As I went through the daily motions of firing up my work PC and exchanging miserable mumblings about our weekends with the other office spods, I pulled my brain into ‘blog’ mode and started to think of what to do with my Monday night. My body was already telling me pretty frankly that it wanted me straight home from work, to veg out in front of the TV with a pizza, but that was unfortunately not an option. This was the new me. I would never find my London life stuck in front of the goggle box. What to do, what to do? I plumped for telling myself that I’d put my mind to it later, knowing with smug certainty that I wouldn’t be able to come up with something and would end up bottling out and trudging straight home after work.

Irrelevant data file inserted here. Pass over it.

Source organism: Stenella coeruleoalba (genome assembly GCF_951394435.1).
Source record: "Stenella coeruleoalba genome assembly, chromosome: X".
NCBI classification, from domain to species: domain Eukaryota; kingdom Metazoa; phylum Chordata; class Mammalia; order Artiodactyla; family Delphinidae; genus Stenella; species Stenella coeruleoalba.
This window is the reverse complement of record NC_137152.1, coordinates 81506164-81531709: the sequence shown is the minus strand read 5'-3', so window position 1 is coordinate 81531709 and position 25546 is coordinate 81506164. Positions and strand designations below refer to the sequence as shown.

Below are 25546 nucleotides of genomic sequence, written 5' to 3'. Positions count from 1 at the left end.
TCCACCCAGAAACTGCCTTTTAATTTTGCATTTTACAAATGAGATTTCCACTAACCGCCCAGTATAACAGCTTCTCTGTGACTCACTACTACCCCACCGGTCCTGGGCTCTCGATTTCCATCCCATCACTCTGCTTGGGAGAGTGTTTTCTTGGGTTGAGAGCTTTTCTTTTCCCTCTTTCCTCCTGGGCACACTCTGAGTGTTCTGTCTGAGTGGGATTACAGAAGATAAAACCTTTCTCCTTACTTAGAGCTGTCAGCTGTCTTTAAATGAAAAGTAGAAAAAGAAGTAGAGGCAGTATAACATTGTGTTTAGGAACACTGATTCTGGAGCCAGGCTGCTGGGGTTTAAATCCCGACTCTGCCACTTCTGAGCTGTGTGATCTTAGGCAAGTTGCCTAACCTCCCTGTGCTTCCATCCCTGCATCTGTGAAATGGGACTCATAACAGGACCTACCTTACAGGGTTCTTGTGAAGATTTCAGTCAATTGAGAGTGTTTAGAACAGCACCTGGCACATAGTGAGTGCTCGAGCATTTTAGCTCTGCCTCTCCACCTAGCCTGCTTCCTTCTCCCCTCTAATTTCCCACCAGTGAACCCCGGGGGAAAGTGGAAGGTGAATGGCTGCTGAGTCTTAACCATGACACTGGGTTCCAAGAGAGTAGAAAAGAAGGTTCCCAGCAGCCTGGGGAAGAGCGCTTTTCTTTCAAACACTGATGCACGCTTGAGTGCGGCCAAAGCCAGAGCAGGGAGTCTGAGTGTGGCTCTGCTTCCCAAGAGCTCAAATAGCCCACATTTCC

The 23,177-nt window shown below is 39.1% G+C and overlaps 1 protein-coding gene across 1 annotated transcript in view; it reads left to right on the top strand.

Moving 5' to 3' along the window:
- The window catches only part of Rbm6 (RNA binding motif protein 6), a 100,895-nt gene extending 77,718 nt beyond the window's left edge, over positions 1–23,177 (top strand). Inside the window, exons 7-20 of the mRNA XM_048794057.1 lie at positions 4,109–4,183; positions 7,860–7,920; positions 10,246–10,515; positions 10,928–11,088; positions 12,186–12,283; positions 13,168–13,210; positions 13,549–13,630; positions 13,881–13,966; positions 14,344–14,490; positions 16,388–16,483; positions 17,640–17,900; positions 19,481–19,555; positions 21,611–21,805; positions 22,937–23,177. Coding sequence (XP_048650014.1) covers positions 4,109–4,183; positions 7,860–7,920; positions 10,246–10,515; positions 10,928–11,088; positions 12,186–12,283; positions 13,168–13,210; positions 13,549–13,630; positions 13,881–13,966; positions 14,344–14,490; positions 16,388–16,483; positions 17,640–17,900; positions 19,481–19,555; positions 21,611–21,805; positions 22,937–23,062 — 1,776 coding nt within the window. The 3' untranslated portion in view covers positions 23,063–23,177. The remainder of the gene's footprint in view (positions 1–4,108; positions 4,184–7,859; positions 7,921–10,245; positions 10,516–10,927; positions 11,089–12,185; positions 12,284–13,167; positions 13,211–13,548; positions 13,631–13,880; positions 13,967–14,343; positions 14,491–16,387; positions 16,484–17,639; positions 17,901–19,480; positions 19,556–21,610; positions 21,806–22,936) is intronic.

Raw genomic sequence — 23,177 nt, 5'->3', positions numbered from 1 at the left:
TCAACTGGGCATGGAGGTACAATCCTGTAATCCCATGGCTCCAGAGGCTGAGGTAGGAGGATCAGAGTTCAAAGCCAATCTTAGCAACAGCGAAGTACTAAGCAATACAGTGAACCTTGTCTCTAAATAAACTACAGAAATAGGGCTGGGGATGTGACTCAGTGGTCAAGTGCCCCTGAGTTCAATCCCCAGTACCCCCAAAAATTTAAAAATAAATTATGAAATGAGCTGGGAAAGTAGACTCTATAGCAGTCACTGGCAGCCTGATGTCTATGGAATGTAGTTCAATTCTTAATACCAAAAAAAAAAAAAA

Mid-morning I glanced half-heartedly at Time Out, but was basically resigned to failing in week one when in popped an email from my roomie. Paul is happily employed as the only straight man in his office, somewhere in the fabulous world of PR, and he was emailing about an event that very evening in Guanabara, a big South American venue in town. The event? Miss and Mr. Brazil UK, the semi-final. 15 men and 15 women, all from Brazil and all (at some point at least) in swimwear, would be taking to the stage to try and impress the judges and the crowds. Paul was doing the press and would be schmoozing with journalists, but I’d go on the guest list and my dinner and drinks would be paid for. What’s a boy to do? Free food and drink set against a backdrop of baby-oiled tanned flesh? If I was going to find my London life anywhere, it would be there.